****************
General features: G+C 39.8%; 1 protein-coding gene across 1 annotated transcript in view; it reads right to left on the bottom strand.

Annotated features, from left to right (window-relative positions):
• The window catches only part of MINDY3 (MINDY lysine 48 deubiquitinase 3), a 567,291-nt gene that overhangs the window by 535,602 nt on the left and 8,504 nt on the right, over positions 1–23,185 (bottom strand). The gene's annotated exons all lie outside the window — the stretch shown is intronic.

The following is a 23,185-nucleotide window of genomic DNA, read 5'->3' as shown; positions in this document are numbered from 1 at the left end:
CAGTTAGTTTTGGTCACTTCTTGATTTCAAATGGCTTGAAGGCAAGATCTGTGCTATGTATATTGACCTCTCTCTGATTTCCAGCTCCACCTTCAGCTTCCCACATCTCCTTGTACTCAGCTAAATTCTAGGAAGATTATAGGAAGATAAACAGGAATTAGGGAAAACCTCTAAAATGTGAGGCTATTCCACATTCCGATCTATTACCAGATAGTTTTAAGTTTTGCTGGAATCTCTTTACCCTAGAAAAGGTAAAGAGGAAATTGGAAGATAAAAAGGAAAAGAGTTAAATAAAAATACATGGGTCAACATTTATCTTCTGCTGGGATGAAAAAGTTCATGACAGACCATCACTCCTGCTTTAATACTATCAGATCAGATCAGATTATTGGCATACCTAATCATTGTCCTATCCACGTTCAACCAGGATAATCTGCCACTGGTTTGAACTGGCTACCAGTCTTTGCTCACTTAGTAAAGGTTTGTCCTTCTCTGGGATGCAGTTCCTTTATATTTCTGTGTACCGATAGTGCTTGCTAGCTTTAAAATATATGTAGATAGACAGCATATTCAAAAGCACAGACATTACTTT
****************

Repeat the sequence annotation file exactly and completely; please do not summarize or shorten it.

General features: G+C 39.8%; 1 protein-coding gene across 1 annotated transcript in view; it reads right to left on the bottom strand.

Annotated features, from left to right (window-relative positions):
• The window catches only part of MINDY3 (MINDY lysine 48 deubiquitinase 3), a 567,291-nt gene that overhangs the window by 535,602 nt on the left and 8,504 nt on the right, over positions 1–23,185 (bottom strand). The gene's annotated exons all lie outside the window — the stretch shown is intronic.

The following is a 23,185-nucleotide window of genomic DNA, read 5'->3' as shown; positions in this document are numbered from 1 at the left end:
CAGTTAGTTTTGGTCACTTCTTGATTTCAAATGGCTTGAAGGCAAGATCTGTGCTATGTATATTGACCTCTCTCTGATTTCCAGCTCCACCTTCAGCTTCCCACATCTCCTTGTACTCAGCTAAATTCTAGGAAGATTATAGGAAGATAAACAGGAATTAGGGAAAACCTCTAAAATGTGAGGCTATTCCACATTCCGATCTATTACCAGATAGTTTTAAGTTTTGCTGGAATCTCTTTACCCTAGAAAAGGTAAAGAGGAAATTGGAAGATAAAAAGGAAAAGAGTTAAATAAAAATACATGGGTCAACATTTATCTTCTGCTGGGATGAAAAAGTTCATGACAGACCATCACTCCTGCTTTAATACTATCAGATCAGATCAGATTATTGGCATACCTAATCATTGTCCTATCCACGTTCAACCAGGATAATCTGCCACTGGTTTGAACTGGCTACCAGTCTTTGCTCACTTAGTAAAGGTTTGTCCTTCTCTGGGATGCAGTTCCTTTATATTTCTGTGTACCGATAGTGCTTGCTAGCTTTAAAATATATGTAGATAGACAGCATATTCAAAAGCACAGACATTACTTT